- With the packaging of APM, server and application instance monitoring, network monitoring, and basic Java monitoring into a single product install and license, Microsoft has a high value proposition, with no additional cost for APM functionality.
- By packaging the technologies together in System Center, when compared with other APM products, OpsMgr is still one of the price leaders, while the functionality of the suite is far wider than just APM or monitoring. This price point and better leveraging of the APM functionality to automatically provide APM functionality for the Microsoft applications written on top of .NET will provide Microsoft additional monitoring of SharePoint, Exchange and other core Web-based Microsoft technologies.
- Microsoft's control of the .NET development environment and a compelling ALM suite in Team Foundation Server (TFS) provide the ability to detect, triage, escalate and collaborate on issues from monitoring to the development organization. This will prove especially important as organizations move to agile release processes or go in a larger DevOps direction.
- Microsoft still remains focused on its technology stack, with minimal support for non-Microsoft technologies; the larger partner ecosystem provides solutions here, but can also increase cost and complexity of the implementation.
- Microsoft's SaaS offering, Global Service Monitor (GSM), is well-integrated, but only provides synthetic end-user experience monitoring functionality, while other vendors are currently offering APM SaaS solutions meeting all five dimensions, even on Microsoft's own Azure platform. This shows a lack of execution around Microsoft's management philosophy pertaining to its own public cloud.
- Java monitoring is a new capability, but is limited to Java Management Extensions (JMX) only, not allowing insight into any of the dimensions of APM, including the critical transactions tracing or real-user experience monitoring. The lack of ability to trace across application tiers is critical to many .NET applications, as they are often part of an enterprise Java Web services ecosystem. Microsoft acknowledges this shortcoming and is looking to improve its capabilities.
Nastel AutoPilot 6.2 provides a full-featured APM solution with a particular focus on mainframe and messaging middleware. The vendor differentiates the offering with a custom-developed CEP engine. This capability allows the product to process high numbers of event streams and do real-time analysis and correlation across the datasets. The single, consolidated product supports Java, .NET and packaged middleware, such as IBM WebSphere MQ, Tibco on distributed and mainframe platforms, and CICS and DB2 on mainframe. Nastel is targeted at those IBM-centric technologies, while also supporting open standards to handle the typically multiplatform enterprises surrounding IBM.
- Via experimentation in its freemium offerings, Nastel has been increasing its visibility, especially among enterprises seeking to replace monitoring technologies on IBM platforms.
- The Nastel CEP engine provides extensibility to the APM platforms supporting use cases that integrate additional business metrics extracted from the transaction or obtained from other business systems. The granularity of configuration for monitoring, visualization, and issue detection are very detailed, enabling customized views into the data.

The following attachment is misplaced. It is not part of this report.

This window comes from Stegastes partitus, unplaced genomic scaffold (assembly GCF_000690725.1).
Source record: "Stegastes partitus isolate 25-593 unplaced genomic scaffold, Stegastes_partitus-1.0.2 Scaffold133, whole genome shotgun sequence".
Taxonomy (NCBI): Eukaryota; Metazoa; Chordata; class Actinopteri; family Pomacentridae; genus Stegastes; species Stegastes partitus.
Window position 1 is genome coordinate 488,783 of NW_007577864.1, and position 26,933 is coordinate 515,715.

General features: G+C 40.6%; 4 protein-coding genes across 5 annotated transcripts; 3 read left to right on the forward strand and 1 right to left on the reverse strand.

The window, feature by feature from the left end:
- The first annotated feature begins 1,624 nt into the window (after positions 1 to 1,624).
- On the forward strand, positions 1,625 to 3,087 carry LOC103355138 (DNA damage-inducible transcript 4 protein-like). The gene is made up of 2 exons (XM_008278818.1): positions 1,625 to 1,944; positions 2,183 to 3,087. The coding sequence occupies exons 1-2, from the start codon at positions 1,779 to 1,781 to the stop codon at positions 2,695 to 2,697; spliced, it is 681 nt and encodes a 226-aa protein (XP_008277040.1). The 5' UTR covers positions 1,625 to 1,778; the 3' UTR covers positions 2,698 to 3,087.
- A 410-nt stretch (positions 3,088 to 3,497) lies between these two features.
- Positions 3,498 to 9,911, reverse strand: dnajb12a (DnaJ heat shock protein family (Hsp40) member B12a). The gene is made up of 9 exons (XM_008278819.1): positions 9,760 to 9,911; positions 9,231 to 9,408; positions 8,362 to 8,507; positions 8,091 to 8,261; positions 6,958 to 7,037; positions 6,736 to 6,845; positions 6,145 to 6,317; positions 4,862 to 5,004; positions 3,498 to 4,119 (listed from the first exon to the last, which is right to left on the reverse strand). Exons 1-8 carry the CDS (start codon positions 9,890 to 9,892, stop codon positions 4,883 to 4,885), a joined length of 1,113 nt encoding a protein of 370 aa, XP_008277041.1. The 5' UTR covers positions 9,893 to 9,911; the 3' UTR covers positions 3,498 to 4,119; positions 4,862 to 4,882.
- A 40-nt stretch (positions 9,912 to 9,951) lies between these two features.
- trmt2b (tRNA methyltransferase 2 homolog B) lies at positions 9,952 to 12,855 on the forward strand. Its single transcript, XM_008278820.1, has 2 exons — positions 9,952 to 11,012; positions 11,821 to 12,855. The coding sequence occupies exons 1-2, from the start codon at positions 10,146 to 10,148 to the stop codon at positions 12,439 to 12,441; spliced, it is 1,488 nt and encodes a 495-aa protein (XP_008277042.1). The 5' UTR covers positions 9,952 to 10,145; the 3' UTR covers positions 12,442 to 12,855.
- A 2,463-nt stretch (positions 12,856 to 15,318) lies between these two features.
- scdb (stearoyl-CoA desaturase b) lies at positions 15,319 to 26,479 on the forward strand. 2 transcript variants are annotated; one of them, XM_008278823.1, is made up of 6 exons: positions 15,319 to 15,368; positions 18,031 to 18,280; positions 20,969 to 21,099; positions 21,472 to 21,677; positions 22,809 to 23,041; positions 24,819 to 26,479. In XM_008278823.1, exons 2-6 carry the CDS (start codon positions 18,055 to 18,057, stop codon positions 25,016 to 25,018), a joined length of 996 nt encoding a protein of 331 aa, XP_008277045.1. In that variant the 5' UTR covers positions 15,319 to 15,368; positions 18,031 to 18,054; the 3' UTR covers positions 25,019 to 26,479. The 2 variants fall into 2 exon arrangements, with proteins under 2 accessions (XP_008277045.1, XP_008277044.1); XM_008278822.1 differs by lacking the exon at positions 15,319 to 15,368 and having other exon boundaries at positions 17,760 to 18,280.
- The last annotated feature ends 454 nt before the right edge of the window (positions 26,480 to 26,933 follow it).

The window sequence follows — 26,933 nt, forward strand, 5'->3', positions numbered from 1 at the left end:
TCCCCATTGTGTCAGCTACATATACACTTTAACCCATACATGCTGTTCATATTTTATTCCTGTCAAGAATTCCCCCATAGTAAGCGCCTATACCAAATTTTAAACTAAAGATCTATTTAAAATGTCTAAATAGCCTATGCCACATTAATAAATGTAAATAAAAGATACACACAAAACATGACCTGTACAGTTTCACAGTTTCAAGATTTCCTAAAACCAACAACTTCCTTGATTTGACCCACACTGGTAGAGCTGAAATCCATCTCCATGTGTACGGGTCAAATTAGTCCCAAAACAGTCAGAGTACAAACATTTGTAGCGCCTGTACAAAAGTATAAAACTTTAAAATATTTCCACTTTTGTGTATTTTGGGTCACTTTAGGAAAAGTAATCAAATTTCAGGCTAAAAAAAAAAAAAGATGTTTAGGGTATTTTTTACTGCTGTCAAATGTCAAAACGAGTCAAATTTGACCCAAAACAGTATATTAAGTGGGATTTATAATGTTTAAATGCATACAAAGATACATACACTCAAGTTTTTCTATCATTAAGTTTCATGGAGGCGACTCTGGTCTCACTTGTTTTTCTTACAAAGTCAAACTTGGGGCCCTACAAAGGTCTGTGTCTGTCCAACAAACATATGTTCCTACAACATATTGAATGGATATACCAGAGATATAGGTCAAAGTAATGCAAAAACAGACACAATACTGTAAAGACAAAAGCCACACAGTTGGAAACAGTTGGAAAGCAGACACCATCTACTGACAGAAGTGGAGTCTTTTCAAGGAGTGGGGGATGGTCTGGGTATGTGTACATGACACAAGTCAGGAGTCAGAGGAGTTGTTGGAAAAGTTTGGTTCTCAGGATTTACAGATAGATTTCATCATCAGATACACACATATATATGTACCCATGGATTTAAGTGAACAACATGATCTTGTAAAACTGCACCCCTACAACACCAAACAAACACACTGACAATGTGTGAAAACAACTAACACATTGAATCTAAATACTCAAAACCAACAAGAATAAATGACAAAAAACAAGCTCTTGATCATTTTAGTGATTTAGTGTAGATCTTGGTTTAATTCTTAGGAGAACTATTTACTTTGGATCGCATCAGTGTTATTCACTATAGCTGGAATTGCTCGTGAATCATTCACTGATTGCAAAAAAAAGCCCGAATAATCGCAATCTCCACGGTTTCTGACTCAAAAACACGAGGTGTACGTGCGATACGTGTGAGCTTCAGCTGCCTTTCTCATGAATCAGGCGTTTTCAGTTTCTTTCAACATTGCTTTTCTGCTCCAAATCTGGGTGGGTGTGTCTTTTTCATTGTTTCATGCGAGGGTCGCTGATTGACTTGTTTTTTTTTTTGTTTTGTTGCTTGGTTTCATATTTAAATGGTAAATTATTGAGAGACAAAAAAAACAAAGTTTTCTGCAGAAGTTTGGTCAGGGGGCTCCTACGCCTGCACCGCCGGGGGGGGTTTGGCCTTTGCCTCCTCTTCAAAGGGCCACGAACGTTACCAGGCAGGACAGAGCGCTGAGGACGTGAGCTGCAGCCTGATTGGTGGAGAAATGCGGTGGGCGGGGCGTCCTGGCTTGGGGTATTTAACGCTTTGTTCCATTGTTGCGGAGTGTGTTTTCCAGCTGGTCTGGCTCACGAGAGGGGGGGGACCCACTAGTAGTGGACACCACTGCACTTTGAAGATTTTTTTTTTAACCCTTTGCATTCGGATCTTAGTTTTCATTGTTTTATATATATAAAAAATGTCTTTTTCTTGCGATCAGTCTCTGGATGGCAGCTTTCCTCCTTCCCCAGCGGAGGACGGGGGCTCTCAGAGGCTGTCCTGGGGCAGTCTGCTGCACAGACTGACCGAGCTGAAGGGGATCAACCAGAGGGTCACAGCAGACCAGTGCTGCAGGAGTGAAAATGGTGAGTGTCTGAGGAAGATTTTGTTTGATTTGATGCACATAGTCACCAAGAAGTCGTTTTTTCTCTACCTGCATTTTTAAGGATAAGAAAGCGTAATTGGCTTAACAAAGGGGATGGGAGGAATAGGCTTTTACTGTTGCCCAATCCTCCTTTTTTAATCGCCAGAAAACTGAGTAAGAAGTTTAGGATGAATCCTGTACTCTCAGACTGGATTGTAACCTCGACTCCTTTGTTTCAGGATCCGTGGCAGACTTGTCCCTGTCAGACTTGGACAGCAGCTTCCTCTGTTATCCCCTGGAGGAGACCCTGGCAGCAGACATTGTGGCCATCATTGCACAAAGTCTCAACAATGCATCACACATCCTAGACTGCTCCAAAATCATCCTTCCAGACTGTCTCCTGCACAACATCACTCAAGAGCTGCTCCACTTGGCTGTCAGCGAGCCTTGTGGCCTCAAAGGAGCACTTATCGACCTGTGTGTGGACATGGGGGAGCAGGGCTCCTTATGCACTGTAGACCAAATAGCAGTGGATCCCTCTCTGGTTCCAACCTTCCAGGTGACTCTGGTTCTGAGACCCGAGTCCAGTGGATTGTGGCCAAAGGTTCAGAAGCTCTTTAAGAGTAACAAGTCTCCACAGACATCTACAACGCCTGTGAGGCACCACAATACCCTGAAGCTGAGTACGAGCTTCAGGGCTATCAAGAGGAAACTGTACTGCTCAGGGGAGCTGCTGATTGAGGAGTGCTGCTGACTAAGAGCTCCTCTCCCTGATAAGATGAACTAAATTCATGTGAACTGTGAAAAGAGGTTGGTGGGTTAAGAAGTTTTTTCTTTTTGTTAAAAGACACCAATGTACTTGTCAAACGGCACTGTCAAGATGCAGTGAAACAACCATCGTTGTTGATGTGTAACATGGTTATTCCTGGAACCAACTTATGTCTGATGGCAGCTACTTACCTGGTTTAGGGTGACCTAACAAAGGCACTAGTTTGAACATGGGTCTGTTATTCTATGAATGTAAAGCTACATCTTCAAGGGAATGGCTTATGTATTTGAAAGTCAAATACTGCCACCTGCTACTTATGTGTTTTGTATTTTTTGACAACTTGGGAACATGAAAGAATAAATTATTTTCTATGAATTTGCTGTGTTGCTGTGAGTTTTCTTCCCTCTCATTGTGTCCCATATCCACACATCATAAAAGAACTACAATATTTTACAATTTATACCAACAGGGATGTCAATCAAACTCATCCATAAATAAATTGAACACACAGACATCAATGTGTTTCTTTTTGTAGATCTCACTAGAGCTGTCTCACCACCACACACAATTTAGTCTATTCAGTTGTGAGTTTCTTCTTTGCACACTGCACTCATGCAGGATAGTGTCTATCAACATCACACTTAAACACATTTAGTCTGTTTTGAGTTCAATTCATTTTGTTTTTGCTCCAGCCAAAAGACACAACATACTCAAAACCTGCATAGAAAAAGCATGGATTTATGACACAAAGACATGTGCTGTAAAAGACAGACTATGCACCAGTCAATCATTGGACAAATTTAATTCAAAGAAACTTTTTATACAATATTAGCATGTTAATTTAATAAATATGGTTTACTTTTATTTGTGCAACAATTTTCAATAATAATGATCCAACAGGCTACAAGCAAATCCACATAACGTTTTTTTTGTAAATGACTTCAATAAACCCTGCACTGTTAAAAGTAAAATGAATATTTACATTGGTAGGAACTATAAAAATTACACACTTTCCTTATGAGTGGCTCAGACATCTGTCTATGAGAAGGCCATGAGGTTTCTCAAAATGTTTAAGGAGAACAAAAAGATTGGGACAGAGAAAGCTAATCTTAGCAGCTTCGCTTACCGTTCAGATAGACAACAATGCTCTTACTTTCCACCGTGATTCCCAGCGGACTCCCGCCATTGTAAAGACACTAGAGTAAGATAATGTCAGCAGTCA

- The reworking of the user interface to be Web-based should improve the product's configuration and general manageability from a single user interface.
- End-user experience monitoring is weak without the ability to instrument browsers with script, or provide packet capture for real-user monitoring. Relying on server response time is often ineffective and limited.
- The complexity of configuration in the product prevents a possible downmarket play, reducing the appeal to those with extensive infrastructures consisting of IBM technologies.
- The Nastel APMaaS offering is through a third party, CloudPrime, but offers the complete product delivered via SaaS (the product is not currently self-service, but rather multitenant). Due to the immaturity of this offering, care is needed during APMaaS evaluations.
The other new entry in this year's APM Magic Quadrant is New Relic's self-named product, which qualified due to rapid growth and feature expansion in 2011. New Relic is the only entrant in this Magic Quadrant targeting APMaaS-only with its deployment model. The product is not meant to be the deepest, but rather it focuses on providing easy deployment and immediate value. This value proposition manifests itself in the user interface, which analyzes and presents detected faults and elevates them to the user of the product. This simple approach is apparent across the entire product, including a well-designed intuitive Web interface. New Relic not only monitors Java and .NET, but also targets the emerging languages of PHP, Ruby, and Python. With many of these emerging languages, it has become a sticky APM solution for smaller companies building applications on those platforms, in addition to PHP being used more often in larger enterprises, especially in the area of content management and open-source technologies. Aside from the core APM functionality, basic server monitoring is contained in the same agent; while this is currently limited to Linux, additional platforms are likely to be supported. Another part of the value proposition is a low monthly price point, where self-service transactions allow for a true bottom-up selling strategy. This has created an enterprise sales force by customer demand, as those small deployments scale up and gain visibility by executive management. Having penetrated a large number of SMBs in 2011, and collecting a staggering 60 billion metrics a day, New Relic is pushing the bar for scalability in transaction monitoring. Many Gartner clients have expressed interest in this model, seeking a "good enough" APM solution, which has been driving the market down in terms of ease of use and value for the investment.